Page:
Republicans gaining control of the Senate starting in January opens up the prospect for advancing legislation on changes to the Affordable Care Act. However, Senate Republicans will still have to wrestle with minority Senate Democrats to consider any health law repeal or adjustment bills. An attempt to completely repeal of the law would likely be opposed by Senate Democrats and would face a certain White House veto. However, some changes the health law could find some bipartisan support.

A medical device tax, which was inserted into the health care bill primarily to raise money to fund other parts of the law, offers one opportunity. Repealing the health law’s imposition of a 2.3 percent excise tax on medical devices has long fostered some Democratic lawmaker interest, particularly from states and districts that are home to major medical device manufactures. CQ Roll Call’s Melissa Attias reported (subscription) last week that Utah Republican Sen. Orrin G. Hatch and Minnesota Democratic Sen. Amy Klobuchar have pegged the repeal of the tax as a priority and Sen. Hatch’s possible new role as chief of the Senate Finance Committee could spur action on bill.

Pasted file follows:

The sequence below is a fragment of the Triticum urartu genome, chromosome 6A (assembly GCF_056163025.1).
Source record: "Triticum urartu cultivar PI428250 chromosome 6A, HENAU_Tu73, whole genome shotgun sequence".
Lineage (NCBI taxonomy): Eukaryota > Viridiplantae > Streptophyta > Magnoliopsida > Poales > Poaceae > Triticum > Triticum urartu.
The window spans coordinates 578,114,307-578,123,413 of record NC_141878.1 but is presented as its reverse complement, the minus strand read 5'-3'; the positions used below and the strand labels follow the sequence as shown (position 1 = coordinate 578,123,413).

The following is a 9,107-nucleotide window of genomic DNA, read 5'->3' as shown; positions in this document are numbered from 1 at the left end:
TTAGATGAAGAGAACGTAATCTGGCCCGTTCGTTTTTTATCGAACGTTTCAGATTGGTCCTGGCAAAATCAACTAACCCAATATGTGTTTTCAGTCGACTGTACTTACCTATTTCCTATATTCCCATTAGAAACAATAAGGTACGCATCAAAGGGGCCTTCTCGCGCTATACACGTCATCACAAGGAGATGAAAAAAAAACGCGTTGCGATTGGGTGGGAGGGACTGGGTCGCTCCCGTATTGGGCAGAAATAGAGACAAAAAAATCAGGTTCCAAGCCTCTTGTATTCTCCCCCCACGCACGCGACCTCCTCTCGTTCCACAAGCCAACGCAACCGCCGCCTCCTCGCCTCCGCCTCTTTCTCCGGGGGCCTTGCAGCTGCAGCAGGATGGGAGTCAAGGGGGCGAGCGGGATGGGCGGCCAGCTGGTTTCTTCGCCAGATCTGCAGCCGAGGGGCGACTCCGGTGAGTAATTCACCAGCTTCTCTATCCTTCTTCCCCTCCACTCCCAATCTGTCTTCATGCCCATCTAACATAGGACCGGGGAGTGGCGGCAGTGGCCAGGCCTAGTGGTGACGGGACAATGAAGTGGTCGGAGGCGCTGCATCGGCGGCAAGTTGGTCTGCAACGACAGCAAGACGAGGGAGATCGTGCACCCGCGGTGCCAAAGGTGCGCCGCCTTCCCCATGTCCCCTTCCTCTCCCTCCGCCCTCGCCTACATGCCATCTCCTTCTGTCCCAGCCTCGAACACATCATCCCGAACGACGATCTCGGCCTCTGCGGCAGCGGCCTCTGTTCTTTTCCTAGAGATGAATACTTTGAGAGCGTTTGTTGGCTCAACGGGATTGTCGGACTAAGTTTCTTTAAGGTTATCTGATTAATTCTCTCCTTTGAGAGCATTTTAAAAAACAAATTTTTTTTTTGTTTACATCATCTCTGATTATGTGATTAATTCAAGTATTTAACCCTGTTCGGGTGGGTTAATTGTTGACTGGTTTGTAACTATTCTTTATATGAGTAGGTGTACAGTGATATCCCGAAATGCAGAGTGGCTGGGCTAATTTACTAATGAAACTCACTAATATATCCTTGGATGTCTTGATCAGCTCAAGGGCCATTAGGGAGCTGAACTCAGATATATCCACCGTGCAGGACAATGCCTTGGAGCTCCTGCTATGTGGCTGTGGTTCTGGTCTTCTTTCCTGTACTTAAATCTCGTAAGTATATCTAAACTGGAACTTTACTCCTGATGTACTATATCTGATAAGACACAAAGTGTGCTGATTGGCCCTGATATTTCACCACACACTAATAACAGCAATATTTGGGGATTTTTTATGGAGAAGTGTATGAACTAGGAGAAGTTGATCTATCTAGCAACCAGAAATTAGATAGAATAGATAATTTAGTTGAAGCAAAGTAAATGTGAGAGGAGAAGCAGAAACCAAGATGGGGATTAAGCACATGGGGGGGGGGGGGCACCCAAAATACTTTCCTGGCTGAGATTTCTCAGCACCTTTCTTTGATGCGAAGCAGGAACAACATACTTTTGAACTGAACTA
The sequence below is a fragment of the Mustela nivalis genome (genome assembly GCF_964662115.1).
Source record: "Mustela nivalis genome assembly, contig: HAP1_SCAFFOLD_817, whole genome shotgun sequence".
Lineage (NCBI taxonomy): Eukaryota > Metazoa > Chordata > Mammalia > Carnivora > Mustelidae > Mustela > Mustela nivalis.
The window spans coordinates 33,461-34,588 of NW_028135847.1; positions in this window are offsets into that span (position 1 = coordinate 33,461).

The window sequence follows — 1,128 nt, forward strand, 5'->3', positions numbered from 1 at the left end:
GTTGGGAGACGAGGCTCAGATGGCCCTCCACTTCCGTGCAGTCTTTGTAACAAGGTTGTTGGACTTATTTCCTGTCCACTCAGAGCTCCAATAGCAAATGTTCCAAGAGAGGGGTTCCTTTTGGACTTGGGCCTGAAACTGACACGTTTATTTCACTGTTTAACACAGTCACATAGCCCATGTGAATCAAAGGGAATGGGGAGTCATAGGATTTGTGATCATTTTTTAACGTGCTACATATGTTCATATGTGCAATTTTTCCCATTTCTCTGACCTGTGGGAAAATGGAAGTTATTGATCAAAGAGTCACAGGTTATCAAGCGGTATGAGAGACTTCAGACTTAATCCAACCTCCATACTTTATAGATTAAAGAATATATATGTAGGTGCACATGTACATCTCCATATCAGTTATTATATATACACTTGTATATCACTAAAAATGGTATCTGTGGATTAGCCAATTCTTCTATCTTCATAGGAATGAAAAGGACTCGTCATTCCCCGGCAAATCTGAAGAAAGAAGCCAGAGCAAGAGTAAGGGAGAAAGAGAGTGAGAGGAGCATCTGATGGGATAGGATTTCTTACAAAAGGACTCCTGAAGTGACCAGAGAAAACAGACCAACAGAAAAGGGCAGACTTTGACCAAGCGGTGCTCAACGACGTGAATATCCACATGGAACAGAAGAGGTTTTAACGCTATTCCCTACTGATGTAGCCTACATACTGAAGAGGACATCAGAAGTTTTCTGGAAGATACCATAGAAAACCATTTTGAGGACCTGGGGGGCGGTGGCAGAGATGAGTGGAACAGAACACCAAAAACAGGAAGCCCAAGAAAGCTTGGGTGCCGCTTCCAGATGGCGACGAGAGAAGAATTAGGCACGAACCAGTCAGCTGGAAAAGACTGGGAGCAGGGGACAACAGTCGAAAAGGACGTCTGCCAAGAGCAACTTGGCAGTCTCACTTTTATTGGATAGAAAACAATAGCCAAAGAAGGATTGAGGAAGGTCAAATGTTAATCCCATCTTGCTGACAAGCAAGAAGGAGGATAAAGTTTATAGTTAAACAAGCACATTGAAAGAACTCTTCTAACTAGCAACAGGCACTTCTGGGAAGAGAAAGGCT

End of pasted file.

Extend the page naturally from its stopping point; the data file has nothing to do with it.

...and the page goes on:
The IRS has struggled to collect the medical device tax but Congress will be challenged to recoup lost expected funding. Separately, the Congressional Research Service last week weighed in with an economic analysis of the tax noting that an excise levy is not an efficient way to raise revenue and most of the impact of the tax will fall on consumers. The report also notes the tax will likely have a minimal impact increasing overall health spending.

November 7, 2014

‘Senior Statesman for Medicine and Computers,’ NIH’s Lindberg to Retire in 2015

lindbergbw2000 Senior Statesman for Medicine and Computers, NIHs Lindberg to Retire in 2015

Don Lindberg (Courtesy of NIH)

Don Lindberg, who has been the director of the National Library of Medicine for more than 30 years, plans to retire in March 2015, the National Institutes of Health said.